PointerSize pointer_size,
                                         verifier::FailureKind failure_kind)
    REQUIRES_SHARED(Locks::mutator_lock_) {

  // [...]

  // Now that the class has passed verification, try to set nterp entrypoints
  // to methods that currently use the switch interpreter.
  if (interpreter::CanRuntimeUseNterp()) {
    for (ArtMethod& m : klass->GetMethods(pointer_size)) {
      if (class_linker->IsQuickToInterpreterBridge(m.GetEntryPointFromQuickCompiledCode())) {
        runtime->GetInstrumentation()->InitializeMethodsCode(&m, /*aot_code=*/nullptr);
      }
    }
  }
}

UpdateClassAfterVerification updates the entry points of the various methods
of the verified class. So, it has to iterate over all
the methods of the class and call the Instrumentation::InitializeMethodsCode
method:


InitializeMethodsCode callgraph

Anatomy of the hook

The Instrumentation::InitializeMethodsCode method provides a crossing point
on every method in the application that can be executed. It is precisely this
crossing point that is exploited by the packer to repair methods whose code has
been stolen. To do this, libDexHelper.so places a hook on
InitializeMethodsCode:


Hook call graph

The prolog of the Instrumentation::InitalizedMethodsCode method is patched to
redirect the execution flow to a function in libDexHelper.so that we call
PatchMethodCode :


PatchMethodCode CFG

A few moments later… we
can deduce the hook’s anatomy and the different operations performed by
PatchMethodCode :


Hook anatomy with callgraph

Once the PatchMethodCode function is called, it first loads the
obfuscated bytecode of the current method using the debug_info_off as an
identifier with the method index table of the classes.dgc file. The code is
passed to the function we call here DecryptMethodCode to be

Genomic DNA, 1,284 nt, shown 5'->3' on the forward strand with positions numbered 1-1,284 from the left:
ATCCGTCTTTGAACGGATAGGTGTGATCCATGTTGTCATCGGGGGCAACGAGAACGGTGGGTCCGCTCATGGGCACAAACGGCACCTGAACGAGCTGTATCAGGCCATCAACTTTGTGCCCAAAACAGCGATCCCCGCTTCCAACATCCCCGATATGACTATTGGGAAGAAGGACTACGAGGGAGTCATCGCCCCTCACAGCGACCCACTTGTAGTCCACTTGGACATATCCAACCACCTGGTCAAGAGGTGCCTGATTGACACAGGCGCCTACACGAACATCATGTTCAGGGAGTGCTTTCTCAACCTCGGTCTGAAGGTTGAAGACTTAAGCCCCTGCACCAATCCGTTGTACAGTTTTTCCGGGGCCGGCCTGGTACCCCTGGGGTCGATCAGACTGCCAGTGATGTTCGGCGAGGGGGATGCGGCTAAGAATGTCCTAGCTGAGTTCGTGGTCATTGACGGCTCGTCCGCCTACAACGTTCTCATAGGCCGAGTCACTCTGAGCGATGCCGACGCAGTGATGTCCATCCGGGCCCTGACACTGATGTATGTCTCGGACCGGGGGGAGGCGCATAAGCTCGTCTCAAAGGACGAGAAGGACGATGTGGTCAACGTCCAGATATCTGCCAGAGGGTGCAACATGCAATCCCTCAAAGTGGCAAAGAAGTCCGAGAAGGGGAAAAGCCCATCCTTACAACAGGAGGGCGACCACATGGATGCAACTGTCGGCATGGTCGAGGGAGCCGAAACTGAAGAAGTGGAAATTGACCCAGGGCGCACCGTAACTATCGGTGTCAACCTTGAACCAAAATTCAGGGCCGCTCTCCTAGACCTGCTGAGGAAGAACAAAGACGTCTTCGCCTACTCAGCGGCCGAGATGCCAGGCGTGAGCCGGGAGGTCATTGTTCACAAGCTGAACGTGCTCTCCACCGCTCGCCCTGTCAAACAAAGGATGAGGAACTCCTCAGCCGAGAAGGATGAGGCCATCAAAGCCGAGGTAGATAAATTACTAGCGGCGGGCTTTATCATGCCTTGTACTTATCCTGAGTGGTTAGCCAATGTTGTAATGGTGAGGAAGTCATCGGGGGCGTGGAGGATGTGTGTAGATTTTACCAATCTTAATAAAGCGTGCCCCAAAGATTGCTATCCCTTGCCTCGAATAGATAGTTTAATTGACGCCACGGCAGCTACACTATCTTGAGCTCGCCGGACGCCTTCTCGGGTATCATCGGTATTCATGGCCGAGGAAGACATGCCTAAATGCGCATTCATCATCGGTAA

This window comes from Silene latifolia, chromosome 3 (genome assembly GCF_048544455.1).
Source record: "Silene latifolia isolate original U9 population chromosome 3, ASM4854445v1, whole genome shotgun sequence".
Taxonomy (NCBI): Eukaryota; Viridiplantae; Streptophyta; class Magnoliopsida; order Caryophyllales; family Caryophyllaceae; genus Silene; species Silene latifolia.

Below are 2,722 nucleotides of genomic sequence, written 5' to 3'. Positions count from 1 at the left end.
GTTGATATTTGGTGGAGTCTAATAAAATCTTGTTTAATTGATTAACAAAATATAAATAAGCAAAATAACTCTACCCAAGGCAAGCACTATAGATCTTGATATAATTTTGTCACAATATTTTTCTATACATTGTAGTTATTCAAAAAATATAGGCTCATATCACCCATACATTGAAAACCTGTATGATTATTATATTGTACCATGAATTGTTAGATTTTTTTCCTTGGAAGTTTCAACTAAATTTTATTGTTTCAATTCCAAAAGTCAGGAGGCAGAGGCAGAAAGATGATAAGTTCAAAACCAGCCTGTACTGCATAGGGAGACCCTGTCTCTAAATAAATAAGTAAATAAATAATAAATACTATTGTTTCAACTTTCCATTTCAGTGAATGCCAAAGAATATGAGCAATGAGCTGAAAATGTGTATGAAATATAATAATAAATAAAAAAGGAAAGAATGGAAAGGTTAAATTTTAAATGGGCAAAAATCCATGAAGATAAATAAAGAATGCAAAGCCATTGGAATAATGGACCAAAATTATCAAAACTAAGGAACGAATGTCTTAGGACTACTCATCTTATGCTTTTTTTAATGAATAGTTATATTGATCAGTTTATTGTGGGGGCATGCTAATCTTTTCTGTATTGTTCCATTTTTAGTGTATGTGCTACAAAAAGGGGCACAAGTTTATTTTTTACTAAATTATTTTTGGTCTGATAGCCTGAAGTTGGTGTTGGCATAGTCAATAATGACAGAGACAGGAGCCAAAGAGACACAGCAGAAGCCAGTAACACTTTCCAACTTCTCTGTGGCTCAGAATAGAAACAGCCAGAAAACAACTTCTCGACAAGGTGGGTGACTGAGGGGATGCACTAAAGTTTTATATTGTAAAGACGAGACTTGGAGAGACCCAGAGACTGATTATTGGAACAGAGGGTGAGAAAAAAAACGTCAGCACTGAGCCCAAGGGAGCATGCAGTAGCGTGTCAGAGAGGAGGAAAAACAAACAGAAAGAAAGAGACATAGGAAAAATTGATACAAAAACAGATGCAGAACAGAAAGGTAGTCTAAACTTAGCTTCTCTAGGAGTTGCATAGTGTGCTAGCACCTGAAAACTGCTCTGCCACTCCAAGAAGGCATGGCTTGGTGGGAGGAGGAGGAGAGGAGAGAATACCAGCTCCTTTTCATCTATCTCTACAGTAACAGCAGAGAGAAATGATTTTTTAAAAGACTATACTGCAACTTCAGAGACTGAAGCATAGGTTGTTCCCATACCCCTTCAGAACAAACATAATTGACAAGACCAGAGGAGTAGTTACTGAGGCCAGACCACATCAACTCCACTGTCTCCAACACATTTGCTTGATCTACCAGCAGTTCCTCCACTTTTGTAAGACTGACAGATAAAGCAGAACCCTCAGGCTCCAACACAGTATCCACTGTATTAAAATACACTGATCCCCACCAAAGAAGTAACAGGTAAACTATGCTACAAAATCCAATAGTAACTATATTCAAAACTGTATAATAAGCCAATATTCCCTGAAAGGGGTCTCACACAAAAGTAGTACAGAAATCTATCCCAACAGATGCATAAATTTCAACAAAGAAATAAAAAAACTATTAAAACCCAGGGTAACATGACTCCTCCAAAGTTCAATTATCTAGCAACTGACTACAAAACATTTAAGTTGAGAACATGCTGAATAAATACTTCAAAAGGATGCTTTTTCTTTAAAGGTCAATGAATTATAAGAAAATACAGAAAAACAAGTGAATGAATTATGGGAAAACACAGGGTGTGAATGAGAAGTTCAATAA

de-obfuscated. Then code_item (dex::CodeItem)
of the method (art::Method)
is patched to point to the buffer containing the de-obfuscated bytecode.

This mechanism ensures that the damaged code in each method is repaired before
the method is executed. At this point, the last thing we need to understand is
how bytecode is obfuscated in classes.dgc. To do this, we need to analyze the
DecryptMethodCode function.

Bytecode de-obfuscation

The function is rather small, and an analysis of a few basic blocks gives a
good idea of how it works:


DecryptMethodCode CFG

The function iterates over each opcode. The obfuscated opcodes are XORed with
the low byte of the method’s info_debug_off offset. The result of this
operation is then used as the index of a substitution table. The obfuscated
opcode is replaced by the one obtained from the substitution table:

opcode = S[obfuscated_opcode ^ info_debug_off & 0xff]

Since the substitution table is theoretically a maximum of 256 bytes, one might
assume that one of the RC4 KSA previously reversed is reused to generate it,
but… no.

The S substitution table is simply stored in the libDexHelper.so library
and can be directly extracted from the packed binary. We have everything we
need to fix all the damaged methods and the unpacked DEX can be decompiled
properly:


Fixed method

We are now able to perform static unpacking of the application.

  • The method fixing step is implemented in the Dex class of DxFx.
  • The bytecode de-obfuscation is located in the MethodCipher class of DxFx.

Conclusion

Through the unfolding of the analysis methodology used to create a static
unpacker, we can see the different encryption/obfuscation algorithms used by
the packer at different stages. In addition, we were able to highlight an
interesting protection mechanism involving bytecode injection and
exploiting Android runtime hijacking.


If you would like to learn more about our security audits and explore how we can help you, get in touch with us!

Read More

RELATED ARTICLES

LEAVE A REPLY

Please enter your comment!
Please enter your name here

- Advertisment -
Google search engine

Most Popular

Recent Comments